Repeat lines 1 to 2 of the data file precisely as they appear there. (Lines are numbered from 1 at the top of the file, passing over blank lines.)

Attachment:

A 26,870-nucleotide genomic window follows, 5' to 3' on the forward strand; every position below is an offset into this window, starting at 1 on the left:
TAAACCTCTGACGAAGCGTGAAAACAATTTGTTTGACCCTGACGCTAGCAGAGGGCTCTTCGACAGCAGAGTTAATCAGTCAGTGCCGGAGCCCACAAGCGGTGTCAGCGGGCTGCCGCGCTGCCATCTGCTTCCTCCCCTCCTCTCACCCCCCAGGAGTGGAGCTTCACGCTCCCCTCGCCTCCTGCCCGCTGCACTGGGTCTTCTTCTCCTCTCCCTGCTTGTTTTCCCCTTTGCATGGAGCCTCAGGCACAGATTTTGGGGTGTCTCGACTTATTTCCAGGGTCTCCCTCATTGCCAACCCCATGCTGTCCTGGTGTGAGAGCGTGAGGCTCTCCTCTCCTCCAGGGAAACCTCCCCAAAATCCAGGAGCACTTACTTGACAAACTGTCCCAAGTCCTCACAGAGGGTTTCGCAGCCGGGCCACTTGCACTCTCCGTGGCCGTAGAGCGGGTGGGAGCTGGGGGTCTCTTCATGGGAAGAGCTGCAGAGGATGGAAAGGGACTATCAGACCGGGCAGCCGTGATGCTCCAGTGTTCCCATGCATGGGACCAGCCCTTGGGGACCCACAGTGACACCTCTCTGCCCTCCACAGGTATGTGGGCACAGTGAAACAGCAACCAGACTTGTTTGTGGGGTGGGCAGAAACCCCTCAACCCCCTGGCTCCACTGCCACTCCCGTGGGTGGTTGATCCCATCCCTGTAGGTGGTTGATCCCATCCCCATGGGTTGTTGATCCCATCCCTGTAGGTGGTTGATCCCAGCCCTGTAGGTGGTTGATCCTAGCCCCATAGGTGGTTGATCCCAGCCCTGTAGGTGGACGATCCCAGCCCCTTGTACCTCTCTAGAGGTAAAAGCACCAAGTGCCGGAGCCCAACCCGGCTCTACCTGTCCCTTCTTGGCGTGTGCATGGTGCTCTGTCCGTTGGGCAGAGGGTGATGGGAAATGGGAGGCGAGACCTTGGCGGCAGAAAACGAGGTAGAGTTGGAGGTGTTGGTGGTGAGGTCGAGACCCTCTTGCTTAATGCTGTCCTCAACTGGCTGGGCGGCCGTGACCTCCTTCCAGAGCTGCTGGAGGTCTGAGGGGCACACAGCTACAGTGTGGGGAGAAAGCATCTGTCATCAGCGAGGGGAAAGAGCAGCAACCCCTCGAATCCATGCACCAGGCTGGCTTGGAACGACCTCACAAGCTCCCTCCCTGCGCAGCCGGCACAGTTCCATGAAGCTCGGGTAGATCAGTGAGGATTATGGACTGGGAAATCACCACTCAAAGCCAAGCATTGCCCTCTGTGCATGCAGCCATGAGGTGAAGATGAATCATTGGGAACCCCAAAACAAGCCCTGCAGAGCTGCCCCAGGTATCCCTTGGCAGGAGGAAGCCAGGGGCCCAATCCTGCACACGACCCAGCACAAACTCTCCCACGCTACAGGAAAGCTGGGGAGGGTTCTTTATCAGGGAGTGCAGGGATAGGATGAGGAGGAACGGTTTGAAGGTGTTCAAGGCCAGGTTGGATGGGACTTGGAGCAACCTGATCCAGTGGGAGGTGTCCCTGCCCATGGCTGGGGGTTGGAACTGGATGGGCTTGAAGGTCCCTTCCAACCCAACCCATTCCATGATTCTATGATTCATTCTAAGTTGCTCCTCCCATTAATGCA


A 26,870-nucleotide genomic window follows, 5' to 3' on the forward strand; every position below is an offset into this window, starting at 1 on the left:
TAAACCTCTGACGAAGCGTGAAAACAATTTGTTTGACCCTGACGCTAGCAGAGGGCTCTTCGACAGCAGAGTTAATCAGTCAGTGCCGGAGCCCACAAGCGGTGTCAGCGGGCTGCCGCGCTGCCATCTGCTTCCTCCCCTCCTCTCACCCCCCAGGAGTGGAGCTTCACGCTCCCCTCGCCTCCTGCCCGCTGCACTGGGTCTTCTTCTCCTCTCCCTGCTTGTTTTCCCCTTTGCATGGAGCCTCAGGCACAGATTTTGGGGTGTCTCGACTTATTTCCAGGGTCTCCCTCATTGCCAACCCCATGCTGTCCTGGTGTGAGAGCGTGAGGCTCTCCTCTCCTCCAGGGAAACCTCCCCAAAATCCAGGAGCACTTACTTGACAAACTGTCCCAAGTCCTCACAGAGGGTTTCGCAGCCGGGCCACTTGCACTCTCCGTGGCCGTAGAGCGGGTGGGAGCTGGGGGTCTCTTCATGGGAAGAGCTGCAGAGGATGGAAAGGGACTATCAGACCGGGCAGCCGTGATGCTCCAGTGTTCCCATGCATGGGACCAGCCCTTGGGGACCCACAGTGACACCTCTCTGCCCTCCACAGGTATGTGGGCACAGTGAAACAGCAACCAGACTTGTTTGTGGGGTGGGCAGAAACCCCTCAACCCCCTGGCTCCACTGCCACTCCCGTGGGTGGTTGATCCCATCCCTGTAGGTGGTTGATCCCATCCCCATGGGTTGTTGATCCCATCCCTGTAGGTGGTTGATCCCAGCCCTGTAGGTGGTTGATCCTAGCCCCATAGGTGGTTGATCCCAGCCCTGTAGGTGGACGATCCCAGCCCCTTGTACCTCTCTAGAGGTAAAAGCACCAAGTGCCGGAGCCCAACCCGGCTCTACCTGTCCCTTCTTGGCGTGTGCATGGTGCTCTGTCCGTTGGGCAGAGGGTGATGGGAAATGGGAGGCGAGACCTTGGCGGCAGAAAACGAGGTAGAGTTGGAGGTGTTGGTGGTGAGGTCGAGACCCTCTTGCTTAATGCTGTCCTCAACTGGCTGGGCGGCCGTGACCTCCTTCCAGAGCTGCTGGAGGTCTGAGGGGCACACAGCTACAGTGTGGGGAGAAAGCATCTGTCATCAGCGAGGGGAAAGAGCAGCAACCCCTCGAATCCATGCACCAGGCTGGCTTGGAACGACCTCACAAGCTCCCTCCCTGCGCAGCCGGCACAGTTCCATGAAGCTCGGGTAGATCAGTGAGGATTATGGACTGGGAAATCACCACTCAAAGCCAAGCATTGCCCTCTGTGCATGCAGCCATGAGGTGAAGATGAATCATTGGGAACCCCAAAACAAGCCCTGCAGAGCTGCCCCAGGTATCCCTTGGCAGGAGGAAGCCAGGGGCCCAATCCTGCACACGACCCAGCACAAACTCTCCCACGCTACAGGAAAGCTGGGGAGGGTTCTTTATCAGGGAGTGCAGGGATAGGATGAGGAGGAACGGTTTGAAGGTGTTCAAGGCCAGGTTGGATGGGACTTGGAGCAACCTGATCCAGTGGGAGGTGTCCCTGCCCATGGCTGGGGGTTGGAACTGGATGGGCTTGAAGGTCCCTTCCAACCCAACCCATTCCATGATTCTATGATTCATTCTAAGTTGCTCCTCCCATTAATGCA